We talk to operations manager Vuyiswa Ncontsa about the recent successes of the TEACH SA marketingby TEACH South Africa
Interview with Vuyiswa Ncontsa, TEACH Operations Manager
TEACH South Africa recruits talented university graduates to teach in some of South Africa’s most disadvantaged schools for a period of two years. These teachers become TEACH Ambassadors and, after completing their two years, they join an alumni movement, fighting for educational equality for all learners in South Africa, using their influence in their corporate sector.
According to Vuyiswa Ncontsa about the recent successes of the TEACH South Africa marketing drive and plans for the future.
Last year the project generated a total of 567 applications whereas this year it has generated 655 applications in the first six weeks of recruitment. According to Vuyiswa, this is the result of increased advertising and the success of the marketing campaign.
“We are focused and deliberate in recruitment,” says Vuyiswa.
The focus has shifted to attracting quality applicants and not just hitting the targets that have been set. Our campus coordinators have been trained with a specific profile in mind, making sure we attract applicants of a high calibre.
The cutoff for the first round of 2009 applications was June 30, 2009. The successful applicants from this round will be scheduled into rounds of interviews, where we will choose our 2010 Ambassadors. “We hope to exceed the original goal of 210 ambassadors,” says Vuyiswa.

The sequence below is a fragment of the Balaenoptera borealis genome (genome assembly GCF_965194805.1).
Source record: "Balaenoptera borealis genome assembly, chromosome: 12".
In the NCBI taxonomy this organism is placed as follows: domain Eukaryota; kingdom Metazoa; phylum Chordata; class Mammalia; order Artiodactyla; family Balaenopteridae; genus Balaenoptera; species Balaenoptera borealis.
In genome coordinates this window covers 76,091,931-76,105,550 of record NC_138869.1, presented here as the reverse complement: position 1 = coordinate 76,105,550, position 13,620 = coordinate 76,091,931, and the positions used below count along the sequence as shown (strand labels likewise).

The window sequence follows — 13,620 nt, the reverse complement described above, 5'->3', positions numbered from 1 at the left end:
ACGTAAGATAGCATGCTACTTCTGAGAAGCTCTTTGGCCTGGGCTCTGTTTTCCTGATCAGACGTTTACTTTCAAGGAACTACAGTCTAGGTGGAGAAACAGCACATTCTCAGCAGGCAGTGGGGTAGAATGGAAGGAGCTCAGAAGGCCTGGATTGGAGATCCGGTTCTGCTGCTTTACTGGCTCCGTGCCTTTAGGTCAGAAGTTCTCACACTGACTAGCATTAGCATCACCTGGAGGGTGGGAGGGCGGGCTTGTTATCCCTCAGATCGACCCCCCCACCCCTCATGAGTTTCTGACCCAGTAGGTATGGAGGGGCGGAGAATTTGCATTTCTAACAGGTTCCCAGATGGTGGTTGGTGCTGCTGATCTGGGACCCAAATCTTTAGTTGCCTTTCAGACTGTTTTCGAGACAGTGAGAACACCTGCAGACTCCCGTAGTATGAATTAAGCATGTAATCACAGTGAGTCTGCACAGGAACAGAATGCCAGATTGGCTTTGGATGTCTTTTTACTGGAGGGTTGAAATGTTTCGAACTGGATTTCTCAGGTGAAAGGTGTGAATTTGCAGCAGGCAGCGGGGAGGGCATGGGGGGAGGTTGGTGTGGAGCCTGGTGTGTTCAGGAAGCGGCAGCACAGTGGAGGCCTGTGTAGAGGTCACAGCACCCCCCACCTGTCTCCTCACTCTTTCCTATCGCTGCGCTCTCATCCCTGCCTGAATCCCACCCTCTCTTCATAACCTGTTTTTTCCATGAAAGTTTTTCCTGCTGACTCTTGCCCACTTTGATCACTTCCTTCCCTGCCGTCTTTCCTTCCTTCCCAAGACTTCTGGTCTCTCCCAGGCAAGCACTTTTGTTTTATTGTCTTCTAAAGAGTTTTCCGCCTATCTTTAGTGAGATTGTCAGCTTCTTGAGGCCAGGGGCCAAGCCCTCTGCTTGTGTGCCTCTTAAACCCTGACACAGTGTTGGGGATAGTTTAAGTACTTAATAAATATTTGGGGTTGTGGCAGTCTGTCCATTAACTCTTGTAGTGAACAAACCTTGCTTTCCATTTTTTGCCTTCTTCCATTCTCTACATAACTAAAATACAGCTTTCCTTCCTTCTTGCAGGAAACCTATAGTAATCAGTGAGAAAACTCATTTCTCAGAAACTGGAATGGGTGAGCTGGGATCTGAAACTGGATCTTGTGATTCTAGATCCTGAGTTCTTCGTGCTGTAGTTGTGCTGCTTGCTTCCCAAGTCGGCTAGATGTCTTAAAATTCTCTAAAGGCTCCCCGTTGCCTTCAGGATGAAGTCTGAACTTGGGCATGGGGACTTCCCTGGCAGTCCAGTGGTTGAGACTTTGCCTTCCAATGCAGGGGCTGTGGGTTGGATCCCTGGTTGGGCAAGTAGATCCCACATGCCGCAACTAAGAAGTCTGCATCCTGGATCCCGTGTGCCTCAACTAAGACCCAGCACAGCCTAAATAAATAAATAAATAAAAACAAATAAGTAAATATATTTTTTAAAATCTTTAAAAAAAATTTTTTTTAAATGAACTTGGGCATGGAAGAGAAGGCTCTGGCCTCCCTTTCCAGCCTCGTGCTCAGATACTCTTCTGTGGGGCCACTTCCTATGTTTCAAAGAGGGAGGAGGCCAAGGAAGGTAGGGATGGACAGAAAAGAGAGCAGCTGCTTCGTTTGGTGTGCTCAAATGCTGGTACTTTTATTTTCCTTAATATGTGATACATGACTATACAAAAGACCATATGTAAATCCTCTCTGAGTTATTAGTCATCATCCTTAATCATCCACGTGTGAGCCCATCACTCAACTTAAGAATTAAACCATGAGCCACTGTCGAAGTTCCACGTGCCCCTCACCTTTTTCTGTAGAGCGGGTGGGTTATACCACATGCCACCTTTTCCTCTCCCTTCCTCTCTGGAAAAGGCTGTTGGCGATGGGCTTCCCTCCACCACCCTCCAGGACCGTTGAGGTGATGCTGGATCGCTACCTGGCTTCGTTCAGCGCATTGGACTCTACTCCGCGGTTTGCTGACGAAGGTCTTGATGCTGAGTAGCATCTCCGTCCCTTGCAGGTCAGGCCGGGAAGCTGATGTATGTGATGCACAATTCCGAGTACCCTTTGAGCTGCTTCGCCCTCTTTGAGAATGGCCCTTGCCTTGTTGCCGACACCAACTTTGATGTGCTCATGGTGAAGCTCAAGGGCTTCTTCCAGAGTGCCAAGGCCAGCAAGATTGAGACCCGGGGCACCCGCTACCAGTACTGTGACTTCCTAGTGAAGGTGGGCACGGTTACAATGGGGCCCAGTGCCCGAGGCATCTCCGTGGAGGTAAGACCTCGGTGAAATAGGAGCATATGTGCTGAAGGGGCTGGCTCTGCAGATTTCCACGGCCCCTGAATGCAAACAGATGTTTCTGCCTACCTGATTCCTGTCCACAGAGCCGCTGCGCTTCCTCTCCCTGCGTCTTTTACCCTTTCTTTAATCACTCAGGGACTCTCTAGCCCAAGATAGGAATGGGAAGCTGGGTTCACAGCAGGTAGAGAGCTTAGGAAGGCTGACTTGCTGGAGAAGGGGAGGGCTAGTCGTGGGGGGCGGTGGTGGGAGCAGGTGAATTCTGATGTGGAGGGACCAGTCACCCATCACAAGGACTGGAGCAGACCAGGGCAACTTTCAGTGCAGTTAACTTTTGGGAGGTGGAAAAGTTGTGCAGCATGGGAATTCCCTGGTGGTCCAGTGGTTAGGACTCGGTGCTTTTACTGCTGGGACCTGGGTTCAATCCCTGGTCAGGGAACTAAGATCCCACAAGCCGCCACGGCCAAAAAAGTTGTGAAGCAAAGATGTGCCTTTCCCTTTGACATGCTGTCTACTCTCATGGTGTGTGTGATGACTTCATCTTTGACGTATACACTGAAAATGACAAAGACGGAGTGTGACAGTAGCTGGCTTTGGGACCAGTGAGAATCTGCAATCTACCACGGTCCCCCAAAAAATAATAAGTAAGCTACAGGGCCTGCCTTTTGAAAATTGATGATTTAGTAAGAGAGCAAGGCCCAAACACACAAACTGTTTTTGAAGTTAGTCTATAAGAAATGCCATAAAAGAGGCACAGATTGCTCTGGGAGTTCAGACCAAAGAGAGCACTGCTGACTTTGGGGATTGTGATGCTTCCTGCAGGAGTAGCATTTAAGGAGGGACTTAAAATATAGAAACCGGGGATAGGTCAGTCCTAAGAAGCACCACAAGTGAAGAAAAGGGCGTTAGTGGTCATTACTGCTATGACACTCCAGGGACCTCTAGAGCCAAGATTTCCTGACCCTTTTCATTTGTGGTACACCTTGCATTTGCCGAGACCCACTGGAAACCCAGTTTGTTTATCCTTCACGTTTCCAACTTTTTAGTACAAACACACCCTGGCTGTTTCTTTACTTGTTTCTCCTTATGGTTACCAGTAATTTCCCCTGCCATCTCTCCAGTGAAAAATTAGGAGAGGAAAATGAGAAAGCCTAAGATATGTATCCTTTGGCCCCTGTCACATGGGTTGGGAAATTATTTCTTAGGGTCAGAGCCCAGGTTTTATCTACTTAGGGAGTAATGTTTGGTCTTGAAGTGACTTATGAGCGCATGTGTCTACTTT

In the second phase of the 2009 recruitment drive, we will be expanding our recruitment base to more campuses across the country. These institutions should be diverse and promote multiculturalism. Vuyiswa cites another reason: “We had a lot of applicants who wanted to join, but were not willing to relocate.” By setting up the project in areas like Limpopo and Eastern Cape, we are able to accommodate these applicants.
To be able to start the project in these areas, we need to ensure there are support staff to aid the Ambassadors. “We have started recruitment in core provinces for support staff. We need to recruit people as we grow,” explains Vuyiswa.
The support staff cannot be just any type of person – they have to have certain values. These values are often found in retired teachers, who have skills and experience that we cannot afford to lose. Most important of all to Vuyiswa is attracting those who “define success by making a difference in people’s lives”.
The project continues to go from strength to strength. The team is committed and “if the applications are anything to go by, we’re very hopeful,” says an enthusiastic Vuyiswa.